| HBS Case Collection
(Revised June 2005)
Fate of the Vasa, The
In 1628, the royal warship Vasa was launched. It was Sweden's most expensive naval vessel ever built, costing over 5% of GNP. On its maiden voyage, the ship sailed 1,400 yards in its own harbor, heeled over to the side, and then sank. One third of the 150 crew and officers were killed. An inquiry was convened to establish the cause of the disaster, with testimony taken from, among others, the ship's captain, its officers, the ship's designer, and those responsible for its construction. No one was found guilty of negligence. The question is "Why did the Vasa sink?" The answer lies in the state of knowledge about shipbuilding of the time, the continual changes requested by the king, who was fighting in the Baltic, and the resulting experimental nature of the design.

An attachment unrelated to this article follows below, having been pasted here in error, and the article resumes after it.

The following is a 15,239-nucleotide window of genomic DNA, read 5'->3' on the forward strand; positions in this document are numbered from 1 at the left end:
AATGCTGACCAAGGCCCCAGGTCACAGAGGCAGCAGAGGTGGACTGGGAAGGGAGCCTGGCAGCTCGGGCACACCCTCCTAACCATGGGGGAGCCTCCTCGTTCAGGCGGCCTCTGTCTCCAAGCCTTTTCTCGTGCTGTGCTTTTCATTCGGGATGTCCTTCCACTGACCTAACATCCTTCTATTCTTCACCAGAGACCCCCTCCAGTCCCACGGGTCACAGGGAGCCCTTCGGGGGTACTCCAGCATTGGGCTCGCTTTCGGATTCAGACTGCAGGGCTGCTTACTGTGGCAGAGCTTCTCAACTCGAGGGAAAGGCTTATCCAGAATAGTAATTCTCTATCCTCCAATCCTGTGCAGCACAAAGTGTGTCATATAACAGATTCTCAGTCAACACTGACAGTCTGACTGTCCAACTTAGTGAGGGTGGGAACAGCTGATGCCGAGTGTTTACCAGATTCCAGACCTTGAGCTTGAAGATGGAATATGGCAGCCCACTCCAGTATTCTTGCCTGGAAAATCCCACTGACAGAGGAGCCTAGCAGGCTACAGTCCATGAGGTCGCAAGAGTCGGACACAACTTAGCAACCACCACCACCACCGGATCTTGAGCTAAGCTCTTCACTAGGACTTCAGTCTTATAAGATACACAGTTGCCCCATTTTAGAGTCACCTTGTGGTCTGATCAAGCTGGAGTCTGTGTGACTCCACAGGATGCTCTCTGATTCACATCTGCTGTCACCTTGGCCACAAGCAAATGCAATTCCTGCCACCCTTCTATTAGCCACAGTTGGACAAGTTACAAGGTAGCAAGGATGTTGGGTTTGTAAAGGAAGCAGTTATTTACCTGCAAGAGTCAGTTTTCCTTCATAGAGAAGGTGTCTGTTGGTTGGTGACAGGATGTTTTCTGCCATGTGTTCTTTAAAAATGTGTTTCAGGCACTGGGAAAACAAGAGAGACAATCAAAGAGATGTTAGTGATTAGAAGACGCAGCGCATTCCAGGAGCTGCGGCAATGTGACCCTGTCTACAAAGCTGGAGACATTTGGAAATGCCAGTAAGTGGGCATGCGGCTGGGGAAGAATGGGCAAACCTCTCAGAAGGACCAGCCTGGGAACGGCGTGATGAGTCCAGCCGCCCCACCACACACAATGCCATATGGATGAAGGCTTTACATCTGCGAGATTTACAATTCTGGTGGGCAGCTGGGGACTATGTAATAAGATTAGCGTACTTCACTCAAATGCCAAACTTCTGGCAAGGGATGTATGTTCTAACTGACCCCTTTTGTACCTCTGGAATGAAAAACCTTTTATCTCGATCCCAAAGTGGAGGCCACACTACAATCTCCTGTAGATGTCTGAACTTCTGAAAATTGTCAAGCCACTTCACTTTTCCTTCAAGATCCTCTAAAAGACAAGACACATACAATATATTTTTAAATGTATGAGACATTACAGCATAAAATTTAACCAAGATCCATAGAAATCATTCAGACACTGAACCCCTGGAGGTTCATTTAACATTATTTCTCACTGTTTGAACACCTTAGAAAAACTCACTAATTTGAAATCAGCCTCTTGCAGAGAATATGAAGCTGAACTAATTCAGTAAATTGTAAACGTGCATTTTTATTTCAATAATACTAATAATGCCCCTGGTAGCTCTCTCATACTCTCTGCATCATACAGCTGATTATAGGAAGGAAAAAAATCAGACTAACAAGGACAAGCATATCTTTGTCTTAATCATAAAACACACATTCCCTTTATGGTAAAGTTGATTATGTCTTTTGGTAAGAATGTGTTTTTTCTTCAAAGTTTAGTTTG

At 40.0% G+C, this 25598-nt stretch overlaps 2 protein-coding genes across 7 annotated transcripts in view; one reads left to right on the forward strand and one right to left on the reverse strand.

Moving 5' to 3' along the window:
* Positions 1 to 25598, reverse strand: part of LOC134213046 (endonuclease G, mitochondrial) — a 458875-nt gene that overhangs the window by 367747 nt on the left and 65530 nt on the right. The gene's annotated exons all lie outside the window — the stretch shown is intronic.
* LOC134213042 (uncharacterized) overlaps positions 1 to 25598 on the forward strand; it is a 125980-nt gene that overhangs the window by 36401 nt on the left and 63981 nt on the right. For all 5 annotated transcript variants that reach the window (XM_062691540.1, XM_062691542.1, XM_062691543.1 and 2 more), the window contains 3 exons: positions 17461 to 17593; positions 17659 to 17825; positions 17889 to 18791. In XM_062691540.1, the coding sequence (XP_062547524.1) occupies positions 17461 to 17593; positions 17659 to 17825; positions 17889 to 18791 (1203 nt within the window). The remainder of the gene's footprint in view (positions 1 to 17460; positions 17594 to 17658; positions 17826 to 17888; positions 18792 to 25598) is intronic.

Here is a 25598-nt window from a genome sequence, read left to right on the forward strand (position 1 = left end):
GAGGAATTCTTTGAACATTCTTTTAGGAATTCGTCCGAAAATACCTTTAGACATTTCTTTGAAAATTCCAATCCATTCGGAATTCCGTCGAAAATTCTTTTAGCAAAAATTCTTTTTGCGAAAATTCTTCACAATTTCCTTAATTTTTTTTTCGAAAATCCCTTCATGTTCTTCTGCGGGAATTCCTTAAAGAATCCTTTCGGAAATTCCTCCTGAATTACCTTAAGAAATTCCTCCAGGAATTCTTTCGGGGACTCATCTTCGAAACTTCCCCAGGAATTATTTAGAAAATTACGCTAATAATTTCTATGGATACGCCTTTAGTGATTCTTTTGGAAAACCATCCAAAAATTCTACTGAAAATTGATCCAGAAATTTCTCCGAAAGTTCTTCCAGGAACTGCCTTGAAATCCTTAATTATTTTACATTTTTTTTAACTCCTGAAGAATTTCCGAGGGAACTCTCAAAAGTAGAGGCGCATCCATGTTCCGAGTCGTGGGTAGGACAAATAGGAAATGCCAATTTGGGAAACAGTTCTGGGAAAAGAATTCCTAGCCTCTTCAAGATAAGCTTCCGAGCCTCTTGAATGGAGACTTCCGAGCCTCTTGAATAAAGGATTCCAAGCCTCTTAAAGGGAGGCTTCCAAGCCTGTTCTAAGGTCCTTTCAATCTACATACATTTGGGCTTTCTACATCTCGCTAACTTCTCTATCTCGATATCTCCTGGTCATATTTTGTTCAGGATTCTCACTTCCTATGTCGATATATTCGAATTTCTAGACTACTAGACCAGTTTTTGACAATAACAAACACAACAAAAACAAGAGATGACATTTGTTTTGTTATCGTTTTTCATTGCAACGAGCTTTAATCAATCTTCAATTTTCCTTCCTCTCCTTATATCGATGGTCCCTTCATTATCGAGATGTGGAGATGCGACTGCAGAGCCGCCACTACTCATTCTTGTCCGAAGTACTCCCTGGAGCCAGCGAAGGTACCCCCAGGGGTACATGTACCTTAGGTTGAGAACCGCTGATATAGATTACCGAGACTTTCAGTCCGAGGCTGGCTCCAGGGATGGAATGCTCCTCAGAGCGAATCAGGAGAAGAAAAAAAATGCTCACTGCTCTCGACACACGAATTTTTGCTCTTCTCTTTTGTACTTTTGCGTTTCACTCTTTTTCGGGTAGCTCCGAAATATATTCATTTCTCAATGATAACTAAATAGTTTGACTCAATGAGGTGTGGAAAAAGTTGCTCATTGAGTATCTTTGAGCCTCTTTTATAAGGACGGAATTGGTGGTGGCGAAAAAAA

Risk and Uncertainty;
Business and Government Relations;
MacCormack, Alan D., and Richard Mason. "Fate of the Vasa, The." Harvard Business School Case 605-026, August 2004. (Revised June 2005.)